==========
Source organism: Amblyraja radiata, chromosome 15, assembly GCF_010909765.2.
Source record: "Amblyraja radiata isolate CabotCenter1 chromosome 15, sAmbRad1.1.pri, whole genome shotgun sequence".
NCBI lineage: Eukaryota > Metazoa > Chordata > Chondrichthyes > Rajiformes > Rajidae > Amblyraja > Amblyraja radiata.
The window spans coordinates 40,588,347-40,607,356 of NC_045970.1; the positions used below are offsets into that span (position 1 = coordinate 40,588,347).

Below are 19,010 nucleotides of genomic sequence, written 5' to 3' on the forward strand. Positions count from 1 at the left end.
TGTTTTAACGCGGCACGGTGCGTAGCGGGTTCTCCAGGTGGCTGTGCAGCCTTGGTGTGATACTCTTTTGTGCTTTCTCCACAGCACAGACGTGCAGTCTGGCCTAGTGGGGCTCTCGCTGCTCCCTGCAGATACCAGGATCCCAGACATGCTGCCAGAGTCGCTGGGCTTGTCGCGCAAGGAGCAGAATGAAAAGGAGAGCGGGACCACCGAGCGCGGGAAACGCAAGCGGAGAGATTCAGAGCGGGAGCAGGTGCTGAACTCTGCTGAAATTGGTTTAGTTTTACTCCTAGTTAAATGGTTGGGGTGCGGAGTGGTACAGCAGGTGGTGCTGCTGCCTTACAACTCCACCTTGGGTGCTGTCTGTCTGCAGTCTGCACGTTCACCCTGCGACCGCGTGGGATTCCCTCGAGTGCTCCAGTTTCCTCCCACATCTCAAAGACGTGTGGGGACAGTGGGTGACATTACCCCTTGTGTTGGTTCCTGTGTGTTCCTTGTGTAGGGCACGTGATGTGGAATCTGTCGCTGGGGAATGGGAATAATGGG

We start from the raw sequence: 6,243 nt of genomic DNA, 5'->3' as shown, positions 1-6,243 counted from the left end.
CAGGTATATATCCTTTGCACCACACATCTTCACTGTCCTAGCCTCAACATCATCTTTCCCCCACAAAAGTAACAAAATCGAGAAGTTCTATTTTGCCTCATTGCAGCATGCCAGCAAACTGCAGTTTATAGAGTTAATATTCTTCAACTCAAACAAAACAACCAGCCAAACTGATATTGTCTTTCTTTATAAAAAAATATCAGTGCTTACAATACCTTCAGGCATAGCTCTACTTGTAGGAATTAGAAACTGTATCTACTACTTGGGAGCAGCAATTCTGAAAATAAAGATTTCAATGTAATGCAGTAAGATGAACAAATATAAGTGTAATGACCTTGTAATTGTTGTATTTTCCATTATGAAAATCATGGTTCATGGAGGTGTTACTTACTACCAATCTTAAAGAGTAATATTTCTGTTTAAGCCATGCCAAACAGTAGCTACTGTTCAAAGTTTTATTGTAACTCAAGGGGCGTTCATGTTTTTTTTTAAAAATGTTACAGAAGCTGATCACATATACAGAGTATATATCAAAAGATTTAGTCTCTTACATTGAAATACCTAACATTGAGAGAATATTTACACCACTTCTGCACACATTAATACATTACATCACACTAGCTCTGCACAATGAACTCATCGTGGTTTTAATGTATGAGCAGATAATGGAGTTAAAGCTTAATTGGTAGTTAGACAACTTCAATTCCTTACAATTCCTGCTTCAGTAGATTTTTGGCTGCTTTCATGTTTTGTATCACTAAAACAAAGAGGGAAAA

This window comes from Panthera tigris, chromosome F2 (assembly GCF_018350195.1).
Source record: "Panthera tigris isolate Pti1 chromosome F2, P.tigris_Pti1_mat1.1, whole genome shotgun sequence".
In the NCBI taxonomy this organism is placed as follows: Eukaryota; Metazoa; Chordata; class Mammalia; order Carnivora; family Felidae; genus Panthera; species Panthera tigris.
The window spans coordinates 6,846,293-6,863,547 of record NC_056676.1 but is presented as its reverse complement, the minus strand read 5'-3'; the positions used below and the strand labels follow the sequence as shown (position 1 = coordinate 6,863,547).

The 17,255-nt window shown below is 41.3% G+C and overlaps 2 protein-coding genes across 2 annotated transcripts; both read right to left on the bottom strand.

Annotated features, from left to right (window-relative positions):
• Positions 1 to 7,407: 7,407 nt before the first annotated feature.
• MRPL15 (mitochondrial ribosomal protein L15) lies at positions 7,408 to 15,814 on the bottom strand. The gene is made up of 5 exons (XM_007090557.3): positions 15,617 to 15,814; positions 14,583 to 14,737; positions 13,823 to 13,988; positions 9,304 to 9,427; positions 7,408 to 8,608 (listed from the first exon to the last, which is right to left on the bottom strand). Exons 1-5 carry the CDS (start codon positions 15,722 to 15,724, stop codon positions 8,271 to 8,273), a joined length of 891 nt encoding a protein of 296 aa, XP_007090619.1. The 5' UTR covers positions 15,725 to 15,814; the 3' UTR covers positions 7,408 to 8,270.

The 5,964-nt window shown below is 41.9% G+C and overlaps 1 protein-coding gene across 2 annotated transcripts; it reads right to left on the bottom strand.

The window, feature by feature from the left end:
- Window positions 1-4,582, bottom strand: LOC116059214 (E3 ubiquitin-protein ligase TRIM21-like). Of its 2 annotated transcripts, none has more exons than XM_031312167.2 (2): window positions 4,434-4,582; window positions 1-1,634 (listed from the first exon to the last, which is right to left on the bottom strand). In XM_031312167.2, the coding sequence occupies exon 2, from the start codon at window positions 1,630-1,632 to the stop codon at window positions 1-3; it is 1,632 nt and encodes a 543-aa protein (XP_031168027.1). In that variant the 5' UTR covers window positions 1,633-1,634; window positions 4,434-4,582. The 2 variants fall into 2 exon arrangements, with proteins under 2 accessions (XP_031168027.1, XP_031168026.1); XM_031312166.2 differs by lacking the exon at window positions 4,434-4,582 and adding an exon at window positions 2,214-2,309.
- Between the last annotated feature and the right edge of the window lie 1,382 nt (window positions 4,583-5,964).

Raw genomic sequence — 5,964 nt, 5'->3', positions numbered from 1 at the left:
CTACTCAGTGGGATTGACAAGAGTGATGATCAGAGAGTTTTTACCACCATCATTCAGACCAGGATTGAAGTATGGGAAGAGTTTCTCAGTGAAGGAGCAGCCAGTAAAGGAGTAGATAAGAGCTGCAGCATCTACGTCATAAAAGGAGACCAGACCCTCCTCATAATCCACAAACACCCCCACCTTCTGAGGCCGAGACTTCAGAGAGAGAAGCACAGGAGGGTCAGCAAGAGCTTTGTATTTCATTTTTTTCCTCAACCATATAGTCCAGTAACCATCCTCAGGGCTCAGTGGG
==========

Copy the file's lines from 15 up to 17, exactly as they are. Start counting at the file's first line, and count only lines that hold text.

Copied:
• Positions 1 to 7,407: 7,407 nt before the first annotated feature.
• MRPL15 (mitochondrial ribosomal protein L15) lies at positions 7,408 to 15,814 on the bottom strand. The gene is made up of 5 exons (XM_007090557.3): positions 15,617 to 15,814; positions 14,583 to 14,737; positions 13,823 to 13,988; positions 9,304 to 9,427; positions 7,408 to 8,608 (listed from the first exon to the last, which is right to left on the bottom strand). Exons 1-5 carry the CDS (start codon positions 15,722 to 15,724, stop codon positions 8,271 to 8,273), a joined length of 891 nt encoding a protein of 296 aa, XP_007090619.1. The 5' UTR covers positions 15,725 to 15,814; the 3' UTR covers positions 7,408 to 8,270.

The 5,964-nt window shown below is 41.9% G+C and overlaps 1 protein-coding gene across 2 annotated transcripts; it reads right to left on the bottom strand.